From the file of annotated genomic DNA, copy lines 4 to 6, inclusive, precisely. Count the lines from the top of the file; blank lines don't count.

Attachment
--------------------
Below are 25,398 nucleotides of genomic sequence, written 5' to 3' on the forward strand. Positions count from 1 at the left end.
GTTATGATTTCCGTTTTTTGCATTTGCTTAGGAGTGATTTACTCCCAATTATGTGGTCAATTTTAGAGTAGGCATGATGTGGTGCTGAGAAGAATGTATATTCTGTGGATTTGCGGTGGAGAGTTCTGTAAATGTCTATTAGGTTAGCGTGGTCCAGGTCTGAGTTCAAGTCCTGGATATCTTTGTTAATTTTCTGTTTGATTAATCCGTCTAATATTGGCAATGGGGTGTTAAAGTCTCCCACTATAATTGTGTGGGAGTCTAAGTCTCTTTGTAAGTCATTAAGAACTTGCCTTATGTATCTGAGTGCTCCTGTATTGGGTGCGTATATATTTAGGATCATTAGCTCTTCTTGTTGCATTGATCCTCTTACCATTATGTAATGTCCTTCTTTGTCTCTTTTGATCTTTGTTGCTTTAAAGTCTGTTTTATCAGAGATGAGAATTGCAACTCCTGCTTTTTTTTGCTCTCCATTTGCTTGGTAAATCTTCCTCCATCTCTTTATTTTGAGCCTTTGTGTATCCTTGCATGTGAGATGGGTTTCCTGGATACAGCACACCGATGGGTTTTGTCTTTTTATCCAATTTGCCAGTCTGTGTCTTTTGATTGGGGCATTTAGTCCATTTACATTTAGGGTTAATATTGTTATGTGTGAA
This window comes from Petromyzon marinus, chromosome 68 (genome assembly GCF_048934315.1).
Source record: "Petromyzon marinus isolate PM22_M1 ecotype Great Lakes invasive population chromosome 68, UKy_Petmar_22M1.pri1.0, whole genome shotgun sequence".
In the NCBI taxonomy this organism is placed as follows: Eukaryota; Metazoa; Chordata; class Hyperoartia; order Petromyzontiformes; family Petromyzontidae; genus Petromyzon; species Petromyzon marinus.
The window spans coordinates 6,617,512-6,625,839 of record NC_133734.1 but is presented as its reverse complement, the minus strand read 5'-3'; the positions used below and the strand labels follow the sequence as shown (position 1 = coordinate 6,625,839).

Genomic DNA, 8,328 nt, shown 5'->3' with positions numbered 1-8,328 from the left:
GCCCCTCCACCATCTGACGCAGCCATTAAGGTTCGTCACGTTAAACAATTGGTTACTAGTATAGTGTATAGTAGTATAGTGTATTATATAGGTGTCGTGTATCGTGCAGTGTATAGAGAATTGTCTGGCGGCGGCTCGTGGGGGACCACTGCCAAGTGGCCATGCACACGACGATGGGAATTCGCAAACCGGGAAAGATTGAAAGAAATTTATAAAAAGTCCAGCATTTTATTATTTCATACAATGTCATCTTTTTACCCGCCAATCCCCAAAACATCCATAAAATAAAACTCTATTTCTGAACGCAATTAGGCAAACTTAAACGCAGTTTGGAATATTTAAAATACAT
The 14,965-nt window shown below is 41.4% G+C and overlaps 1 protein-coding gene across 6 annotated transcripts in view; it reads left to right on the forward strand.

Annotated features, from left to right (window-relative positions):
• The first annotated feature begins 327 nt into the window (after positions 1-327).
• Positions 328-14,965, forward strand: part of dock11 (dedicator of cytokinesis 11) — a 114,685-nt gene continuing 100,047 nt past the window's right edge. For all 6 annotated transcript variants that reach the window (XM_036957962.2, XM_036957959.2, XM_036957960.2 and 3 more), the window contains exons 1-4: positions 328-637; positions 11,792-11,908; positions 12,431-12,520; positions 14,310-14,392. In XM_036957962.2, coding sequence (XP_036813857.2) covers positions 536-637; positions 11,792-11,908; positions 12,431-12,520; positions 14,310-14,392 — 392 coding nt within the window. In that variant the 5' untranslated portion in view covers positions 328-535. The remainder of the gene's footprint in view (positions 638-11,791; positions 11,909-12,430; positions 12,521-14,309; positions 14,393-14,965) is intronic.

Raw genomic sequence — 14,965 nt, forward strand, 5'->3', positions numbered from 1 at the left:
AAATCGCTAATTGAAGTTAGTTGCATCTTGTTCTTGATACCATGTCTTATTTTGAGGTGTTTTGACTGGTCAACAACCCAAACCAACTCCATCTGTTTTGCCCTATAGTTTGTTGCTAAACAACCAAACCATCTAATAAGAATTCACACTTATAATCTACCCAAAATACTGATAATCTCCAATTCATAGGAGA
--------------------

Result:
Source record: "Petromyzon marinus isolate PM22_M1 ecotype Great Lakes invasive population chromosome 68, UKy_Petmar_22M1.pri1.0, whole genome shotgun sequence".
In the NCBI taxonomy this organism is placed as follows: Eukaryota; Metazoa; Chordata; class Hyperoartia; order Petromyzontiformes; family Petromyzontidae; genus Petromyzon; species Petromyzon marinus.
The window spans coordinates 6,617,512-6,625,839 of record NC_133734.1 but is presented as its reverse complement, the minus strand read 5'-3'; the positions used below and the strand labels follow the sequence as shown (position 1 = coordinate 6,625,839).